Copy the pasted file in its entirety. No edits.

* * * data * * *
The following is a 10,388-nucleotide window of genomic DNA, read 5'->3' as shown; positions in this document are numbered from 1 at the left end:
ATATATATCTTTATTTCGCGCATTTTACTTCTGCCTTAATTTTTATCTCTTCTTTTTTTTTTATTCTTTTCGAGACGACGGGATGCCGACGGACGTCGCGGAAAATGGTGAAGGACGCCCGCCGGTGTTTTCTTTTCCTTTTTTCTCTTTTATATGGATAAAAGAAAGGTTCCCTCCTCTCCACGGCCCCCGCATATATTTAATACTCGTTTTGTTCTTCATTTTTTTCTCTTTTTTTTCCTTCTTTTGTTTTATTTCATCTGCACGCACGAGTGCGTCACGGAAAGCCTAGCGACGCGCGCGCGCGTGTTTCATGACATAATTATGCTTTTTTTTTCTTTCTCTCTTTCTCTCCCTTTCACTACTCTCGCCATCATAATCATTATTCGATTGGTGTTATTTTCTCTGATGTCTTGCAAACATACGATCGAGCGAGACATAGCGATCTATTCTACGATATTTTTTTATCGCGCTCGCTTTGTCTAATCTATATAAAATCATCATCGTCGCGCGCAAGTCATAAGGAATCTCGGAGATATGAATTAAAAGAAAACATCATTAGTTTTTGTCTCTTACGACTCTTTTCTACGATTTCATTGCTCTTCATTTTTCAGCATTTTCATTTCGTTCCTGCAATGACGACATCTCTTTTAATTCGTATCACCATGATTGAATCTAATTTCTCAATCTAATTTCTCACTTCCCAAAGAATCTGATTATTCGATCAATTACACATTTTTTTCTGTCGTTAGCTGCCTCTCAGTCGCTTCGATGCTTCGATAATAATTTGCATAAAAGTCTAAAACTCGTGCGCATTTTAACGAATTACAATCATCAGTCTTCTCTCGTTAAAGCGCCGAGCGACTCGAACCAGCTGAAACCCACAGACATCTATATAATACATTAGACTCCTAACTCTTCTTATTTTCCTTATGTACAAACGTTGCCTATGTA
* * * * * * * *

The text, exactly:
The following is a 10,388-nucleotide window of genomic DNA, read 5'->3' as shown; positions in this document are numbered from 1 at the left end:
ATATATATCTTTATTTCGCGCATTTTACTTCTGCCTTAATTTTTATCTCTTCTTTTTTTTTTATTCTTTTCGAGACGACGGGATGCCGACGGACGTCGCGGAAAATGGTGAAGGACGCCCGCCGGTGTTTTCTTTTCCTTTTTTCTCTTTTATATGGATAAAAGAAAGGTTCCCTCCTCTCCACGGCCCCCGCATATATTTAATACTCGTTTTGTTCTTCATTTTTTTCTCTTTTTTTTCCTTCTTTTGTTTTATTTCATCTGCACGCACGAGTGCGTCACGGAAAGCCTAGCGACGCGCGCGCGCGTGTTTCATGACATAATTATGCTTTTTTTTTCTTTCTCTCTTTCTCTCCCTTTCACTACTCTCGCCATCATAATCATTATTCGATTGGTGTTATTTTCTCTGATGTCTTGCAAACATACGATCGAGCGAGACATAGCGATCTATTCTACGATATTTTTTTATCGCGCTCGCTTTGTCTAATCTATATAAAATCATCATCGTCGCGCGCAAGTCATAAGGAATCTCGGAGATATGAATTAAAAGAAAACATCATTAGTTTTTGTCTCTTACGACTCTTTTCTACGATTTCATTGCTCTTCATTTTTCAGCATTTTCATTTCGTTCCTGCAATGACGACATCTCTTTTAATTCGTATCACCATGATTGAATCTAATTTCTCAATCTAATTTCTCACTTCCCAAAGAATCTGATTATTCGATCAATTACACATTTTTTTCTGTCGTTAGCTGCCTCTCAGTCGCTTCGATGCTTCGATAATAATTTGCATAAAAGTCTAAAACTCGTGCGCATTTTAACGAATTACAATCATCAGTCTTCTCTCGTTAAAGCGCCGAGCGACTCGAACCAGCTGAAACCCACAGACATCTATATAATACATTAGACTCCTAACTCTTCTTATTTTCCTTATGTACAAACGTTGCCTATGTA